Getting to “happily ever after” may not be easy for characters in romance novels, but it is always guaranteed. Unfortunately, that’s far from the case in real life, of course, which is the basis for Elizabeth Maxwell’s wryly funny debut novel Happily Ever After.    

Sadie Fuller is divorced, closer to a size 14 than a size 8, and longing for lust. Not love, not anymore—she gave that up the first time the “perfect” man unceremoniously dumped her. In fact, she’s convinced that the real-life happily ever afters that she’s been writing about as a romance novelist are just a fantasy. Look at her marriage to Roger. It wasn’t bad—it produced her beloved 11-year-old daughter, Allison, and her ex is still one of her closest friends. But it certainly wasn’t perfect, since Roger eventually realized he actually prefers men. 

But Sadie’s not throwing in the towel just yet. When her sweeter romance novels start to dim in popularity, she creates a new writing persona—K.T. Briggs. Sadie’s suburban neighbors believe she’s just another stay-at-home mom who writes the occasional romance on the side. Meanwhile “K.T. Briggs” is burning up Sadie’s computer screen with the kind of steamy erotica (hilarious excerpts included!) where less is definitely more, especially when it comes to clothing and inhibitions.

Unfortunately, all those writhing, sweaty bodies only serve to remind Sadie of her own lonely bed. So, to satisfy her own needs, Sadie takes out an ad for a friend with benefits—even though she’s really just looking for some reliable no-emotions-attached bumping and grinding. The man who answers is named Jason, and if he’s no sex god, he is at least friendly, kind and punctual. For once, Sadie’s got something close to what she wants.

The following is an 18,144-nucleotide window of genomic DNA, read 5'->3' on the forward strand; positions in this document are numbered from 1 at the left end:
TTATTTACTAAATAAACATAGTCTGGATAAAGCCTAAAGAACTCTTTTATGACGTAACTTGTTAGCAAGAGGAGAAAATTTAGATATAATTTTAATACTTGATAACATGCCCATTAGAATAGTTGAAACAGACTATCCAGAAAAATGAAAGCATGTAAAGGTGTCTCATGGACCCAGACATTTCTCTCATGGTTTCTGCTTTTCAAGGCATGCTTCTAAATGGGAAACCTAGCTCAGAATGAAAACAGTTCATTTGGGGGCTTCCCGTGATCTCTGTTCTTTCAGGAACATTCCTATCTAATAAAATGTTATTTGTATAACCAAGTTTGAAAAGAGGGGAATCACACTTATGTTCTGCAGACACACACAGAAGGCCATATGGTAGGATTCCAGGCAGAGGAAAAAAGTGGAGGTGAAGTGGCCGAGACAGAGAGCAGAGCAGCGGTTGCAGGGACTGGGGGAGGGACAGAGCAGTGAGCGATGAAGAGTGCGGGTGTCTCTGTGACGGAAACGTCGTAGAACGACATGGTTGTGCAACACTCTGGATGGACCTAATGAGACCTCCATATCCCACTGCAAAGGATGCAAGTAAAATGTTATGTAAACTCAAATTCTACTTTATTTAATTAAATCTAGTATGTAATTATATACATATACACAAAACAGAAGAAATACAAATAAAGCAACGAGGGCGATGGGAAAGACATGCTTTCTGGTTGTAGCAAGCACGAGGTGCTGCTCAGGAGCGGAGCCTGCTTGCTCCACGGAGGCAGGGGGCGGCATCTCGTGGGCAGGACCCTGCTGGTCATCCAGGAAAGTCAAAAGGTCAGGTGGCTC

That is until a heat wave coincides with two bizarre incidents—half a chapter Sadie can’t remember writing, taking the plot of K.T. Briggs’ latest novel in a startling paranormal direction, and a run-in with a confused but gorgeous man who looks suspiciously like the hero of that book, Aidan Hathaway.

This is where Maxwell takes the ideas of true love and happy endings and turns them inside out. Faced with a fictional character in her guest room, and the possibility that she may not be the only woman in Jason’s life, Sadie is suddenly confronted with the reality that romance means different things to different people—and that her own real-life romance doesn’t have to be moonlight in Paris if she really prefers snuggling on the couch in her own living room.

Maxwell takes readers on a clever, fast-paced adventure as Sadie tries to figure out how to solve the problem of the imaginary people in her very real life, all while discovering that her own happily ever after isn’t as impossible as she once believed. Sadie’s honesty about who she is and what she wants is often funny, but it’s also touching. Happily Ever After is a novel about female empowerment at its best because it reminds us that perfect love is not one-size-fits-all, and that our imperfections are so often what make us right for the people we love. 

 

Amy Garvey is a freelance editor and also the author of several romances and two novels for young adults. She lives in Pennsylvania. 

comments powered by Disqus